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18th Century and the Industrial Revolution (1700 – 1840)

Prior to the Industrial Revolution, people created and tailored their own clothes. Quality and long-term wear trumped quantity and short-term trends because clothing production was time consuming.

  • John Kay’s invention of the Flying Shuttle in 1733 (p.114) and the invention of the spinning jenny, a multi-spindle spinning frame, in 1764 propelled the textile industry into the Industrial Revolution (Tortora & Eicher, 2015).

  • The invention of the steam machine to produce cotton increased productivity in the 18th century, and cotton production became a manufacturing business (Bruland & Smith, 2013).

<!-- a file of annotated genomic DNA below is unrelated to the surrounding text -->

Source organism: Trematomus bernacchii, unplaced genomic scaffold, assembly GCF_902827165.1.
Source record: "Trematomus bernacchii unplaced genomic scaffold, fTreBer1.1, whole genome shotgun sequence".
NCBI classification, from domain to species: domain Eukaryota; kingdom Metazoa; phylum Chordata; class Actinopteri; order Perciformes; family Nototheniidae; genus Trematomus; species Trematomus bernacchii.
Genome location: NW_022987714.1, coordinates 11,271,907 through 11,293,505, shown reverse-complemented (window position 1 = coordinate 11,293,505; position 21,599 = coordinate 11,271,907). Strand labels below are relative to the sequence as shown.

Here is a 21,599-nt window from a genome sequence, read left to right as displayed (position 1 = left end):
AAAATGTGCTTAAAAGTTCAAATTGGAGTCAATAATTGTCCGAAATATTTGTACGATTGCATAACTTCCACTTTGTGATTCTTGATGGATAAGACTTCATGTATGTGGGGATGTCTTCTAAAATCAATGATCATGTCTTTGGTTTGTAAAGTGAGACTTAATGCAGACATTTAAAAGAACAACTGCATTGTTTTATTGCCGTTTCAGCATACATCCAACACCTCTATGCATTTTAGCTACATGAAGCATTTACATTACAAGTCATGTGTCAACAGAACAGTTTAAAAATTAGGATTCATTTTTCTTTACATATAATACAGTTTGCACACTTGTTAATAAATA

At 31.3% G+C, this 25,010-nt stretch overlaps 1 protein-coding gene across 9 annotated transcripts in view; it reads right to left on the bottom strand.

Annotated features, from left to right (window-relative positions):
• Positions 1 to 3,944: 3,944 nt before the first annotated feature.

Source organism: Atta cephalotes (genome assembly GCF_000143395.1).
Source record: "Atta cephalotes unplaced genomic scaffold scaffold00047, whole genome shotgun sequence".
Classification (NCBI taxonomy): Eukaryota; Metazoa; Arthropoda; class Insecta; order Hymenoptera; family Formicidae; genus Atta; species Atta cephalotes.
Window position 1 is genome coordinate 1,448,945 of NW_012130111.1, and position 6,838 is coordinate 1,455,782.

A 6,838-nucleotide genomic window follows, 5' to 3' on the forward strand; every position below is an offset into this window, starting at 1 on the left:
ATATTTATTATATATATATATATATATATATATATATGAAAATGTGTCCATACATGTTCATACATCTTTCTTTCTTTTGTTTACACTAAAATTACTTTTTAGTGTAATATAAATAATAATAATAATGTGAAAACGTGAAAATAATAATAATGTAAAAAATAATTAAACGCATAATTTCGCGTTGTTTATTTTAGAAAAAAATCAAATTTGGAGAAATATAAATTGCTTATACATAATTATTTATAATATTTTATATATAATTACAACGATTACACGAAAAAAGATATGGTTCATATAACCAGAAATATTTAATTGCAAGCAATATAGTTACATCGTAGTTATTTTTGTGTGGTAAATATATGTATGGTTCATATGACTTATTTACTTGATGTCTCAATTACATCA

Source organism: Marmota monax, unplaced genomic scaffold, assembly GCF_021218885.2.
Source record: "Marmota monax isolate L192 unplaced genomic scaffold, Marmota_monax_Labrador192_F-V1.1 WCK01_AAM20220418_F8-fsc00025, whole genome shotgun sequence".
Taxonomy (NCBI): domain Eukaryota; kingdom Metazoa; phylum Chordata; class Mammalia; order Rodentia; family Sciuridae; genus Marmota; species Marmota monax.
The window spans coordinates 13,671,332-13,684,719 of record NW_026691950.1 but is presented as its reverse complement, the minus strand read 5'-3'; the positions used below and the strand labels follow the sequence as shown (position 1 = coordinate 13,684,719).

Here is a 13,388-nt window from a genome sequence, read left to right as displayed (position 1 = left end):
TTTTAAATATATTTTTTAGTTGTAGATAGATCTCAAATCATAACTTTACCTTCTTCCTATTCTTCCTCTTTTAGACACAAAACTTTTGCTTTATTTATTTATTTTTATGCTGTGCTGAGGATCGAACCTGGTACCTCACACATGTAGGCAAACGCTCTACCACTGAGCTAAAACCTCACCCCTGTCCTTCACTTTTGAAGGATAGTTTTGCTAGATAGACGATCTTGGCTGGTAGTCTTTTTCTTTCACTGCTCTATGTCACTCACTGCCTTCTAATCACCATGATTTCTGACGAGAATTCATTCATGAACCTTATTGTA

• Samuel Crompton invented the spinning mule in 1779, which enabled large-scale manufacturing of higher-quality thread (Catling, 2013)

  • Women gained access to a variety of fashion magazines published in influential European cities, such as Paris and London, after 1782 (Tortora & Eicher, 2015). French publication, le mercure gallant, was the earliest magazine to take notice of fashion.

    • With the rise in the identification of French and English styles in the media, you can observe the beginnings of the influence of reputation and the prediction of the diffusion of trends. More readers trusted styles endorsed by these countries.

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